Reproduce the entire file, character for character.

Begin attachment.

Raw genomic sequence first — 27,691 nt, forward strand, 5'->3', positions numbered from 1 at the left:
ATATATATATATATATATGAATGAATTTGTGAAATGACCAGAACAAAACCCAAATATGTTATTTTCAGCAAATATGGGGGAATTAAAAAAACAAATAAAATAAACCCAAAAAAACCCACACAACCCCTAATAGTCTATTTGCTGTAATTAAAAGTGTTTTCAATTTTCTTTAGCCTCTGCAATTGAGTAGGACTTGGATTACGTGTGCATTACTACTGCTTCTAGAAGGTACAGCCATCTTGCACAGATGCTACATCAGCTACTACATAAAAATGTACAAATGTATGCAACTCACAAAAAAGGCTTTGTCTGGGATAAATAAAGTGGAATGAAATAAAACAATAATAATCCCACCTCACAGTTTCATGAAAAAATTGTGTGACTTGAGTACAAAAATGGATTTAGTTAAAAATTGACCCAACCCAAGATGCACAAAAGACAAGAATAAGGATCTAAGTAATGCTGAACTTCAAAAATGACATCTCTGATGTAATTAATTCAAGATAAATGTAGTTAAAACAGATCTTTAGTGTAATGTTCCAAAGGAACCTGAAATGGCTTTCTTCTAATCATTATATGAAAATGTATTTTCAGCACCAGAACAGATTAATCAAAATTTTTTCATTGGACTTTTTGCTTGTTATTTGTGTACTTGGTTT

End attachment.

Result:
Raw genomic sequence first — 27,691 nt, forward strand, 5'->3', positions numbered from 1 at the left:
ATATATATATATATATATGAATGAATTTGTGAAATGACCAGAACAAAACCCAAATATGTTATTTTCAGCAAATATGGGGGAATTAAAAAAACAAATAAAATAAACCCAAAAAAACCCACACAACCCCTAATAGTCTATTTGCTGTAATTAAAAGTGTTTTCAATTTTCTTTAGCCTCTGCAATTGAGTAGGACTTGGATTACGTGTGCATTACTACTGCTTCTAGAAGGTACAGCCATCTTGCACAGATGCTACATCAGCTACTACATAAAAATGTACAAATGTATGCAACTCACAAAAAAGGCTTTGTCTGGGATAAATAAAGTGGAATGAAATAAAACAATAATAATCCCACCTCACAGTTTCATGAAAAAATTGTGTGACTTGAGTACAAAAATGGATTTAGTTAAAAATTGACCCAACCCAAGATGCACAAAAGACAAGAATAAGGATCTAAGTAATGCTGAACTTCAAAAATGACATCTCTGATGTAATTAATTCAAGATAAATGTAGTTAAAACAGATCTTTAGTGTAATGTTCCAAAGGAACCTGAAATGGCTTTCTTCTAATCATTATATGAAAATGTATTTTCAGCACCAGAACAGATTAATCAAAATTTTTTCATTGGACTTTTTGCTTGTTATTTGTGTACTTGGTTT